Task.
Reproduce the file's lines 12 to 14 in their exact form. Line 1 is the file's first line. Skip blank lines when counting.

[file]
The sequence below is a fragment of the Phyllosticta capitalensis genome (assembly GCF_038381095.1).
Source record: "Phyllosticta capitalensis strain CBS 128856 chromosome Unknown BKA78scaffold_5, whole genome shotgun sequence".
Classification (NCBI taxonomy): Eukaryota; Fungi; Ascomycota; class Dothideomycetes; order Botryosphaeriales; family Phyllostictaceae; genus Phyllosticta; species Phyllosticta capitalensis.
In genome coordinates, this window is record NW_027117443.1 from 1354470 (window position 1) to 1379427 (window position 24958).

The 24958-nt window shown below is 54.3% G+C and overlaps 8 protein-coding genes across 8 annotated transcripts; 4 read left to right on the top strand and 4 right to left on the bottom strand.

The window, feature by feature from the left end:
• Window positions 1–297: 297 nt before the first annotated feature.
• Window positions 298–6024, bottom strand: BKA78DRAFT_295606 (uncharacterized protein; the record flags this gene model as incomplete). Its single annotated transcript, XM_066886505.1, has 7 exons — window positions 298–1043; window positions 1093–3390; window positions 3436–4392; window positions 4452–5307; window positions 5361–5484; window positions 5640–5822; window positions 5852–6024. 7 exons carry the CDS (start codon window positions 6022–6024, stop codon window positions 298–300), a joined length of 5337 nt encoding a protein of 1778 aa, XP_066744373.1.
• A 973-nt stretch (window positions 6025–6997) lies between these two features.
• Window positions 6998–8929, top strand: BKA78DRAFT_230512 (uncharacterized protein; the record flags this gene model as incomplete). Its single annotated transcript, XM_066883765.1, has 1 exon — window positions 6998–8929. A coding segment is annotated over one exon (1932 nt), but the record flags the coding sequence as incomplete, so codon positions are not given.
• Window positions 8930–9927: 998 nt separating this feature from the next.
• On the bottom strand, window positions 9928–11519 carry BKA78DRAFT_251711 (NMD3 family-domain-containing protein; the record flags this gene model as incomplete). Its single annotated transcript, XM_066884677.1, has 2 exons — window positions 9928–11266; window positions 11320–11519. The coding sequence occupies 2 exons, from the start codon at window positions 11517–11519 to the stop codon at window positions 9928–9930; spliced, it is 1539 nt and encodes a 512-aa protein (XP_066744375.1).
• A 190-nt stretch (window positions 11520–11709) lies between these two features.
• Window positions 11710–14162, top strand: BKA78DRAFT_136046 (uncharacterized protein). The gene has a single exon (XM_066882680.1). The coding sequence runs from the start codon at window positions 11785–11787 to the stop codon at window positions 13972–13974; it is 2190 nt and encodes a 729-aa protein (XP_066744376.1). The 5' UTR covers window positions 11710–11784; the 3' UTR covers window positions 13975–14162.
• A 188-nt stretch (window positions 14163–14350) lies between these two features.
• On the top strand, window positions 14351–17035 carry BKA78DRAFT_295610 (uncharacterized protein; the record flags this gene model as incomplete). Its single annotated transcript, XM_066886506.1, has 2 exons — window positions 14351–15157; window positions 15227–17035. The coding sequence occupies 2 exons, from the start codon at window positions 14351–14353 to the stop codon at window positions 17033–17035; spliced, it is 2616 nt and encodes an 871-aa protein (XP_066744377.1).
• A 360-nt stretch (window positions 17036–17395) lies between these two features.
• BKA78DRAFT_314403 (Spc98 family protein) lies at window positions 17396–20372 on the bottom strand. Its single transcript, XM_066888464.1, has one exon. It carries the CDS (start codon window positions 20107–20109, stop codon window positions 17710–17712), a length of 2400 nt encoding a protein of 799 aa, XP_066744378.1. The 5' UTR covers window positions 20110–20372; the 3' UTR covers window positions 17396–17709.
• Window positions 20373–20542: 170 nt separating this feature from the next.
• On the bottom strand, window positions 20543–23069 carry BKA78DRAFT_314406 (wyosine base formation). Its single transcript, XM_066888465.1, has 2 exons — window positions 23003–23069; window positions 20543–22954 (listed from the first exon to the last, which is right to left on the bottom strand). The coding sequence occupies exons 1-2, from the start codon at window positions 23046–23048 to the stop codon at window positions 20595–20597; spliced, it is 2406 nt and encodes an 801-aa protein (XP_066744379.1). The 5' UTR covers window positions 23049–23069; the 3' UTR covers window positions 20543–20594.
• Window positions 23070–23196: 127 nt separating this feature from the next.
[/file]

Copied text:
• On the bottom strand, window positions 9928–11519 carry BKA78DRAFT_251711 (NMD3 family-domain-containing protein; the record flags this gene model as incomplete). Its single annotated transcript, XM_066884677.1, has 2 exons — window positions 9928–11266; window positions 11320–11519. The coding sequence occupies 2 exons, from the start codon at window positions 11517–11519 to the stop codon at window positions 9928–9930; spliced, it is 1539 nt and encodes a 512-aa protein (XP_066744375.1).
• A 190-nt stretch (window positions 11520–11709) lies between these two features.
• Window positions 11710–14162, top strand: BKA78DRAFT_136046 (uncharacterized protein). The gene has a single exon (XM_066882680.1). The coding sequence runs from the start codon at window positions 11785–11787 to the stop codon at window positions 13972–13974; it is 2190 nt and encodes a 729-aa protein (XP_066744376.1). The 5' UTR covers window positions 11710–11784; the 3' UTR covers window positions 13975–14162.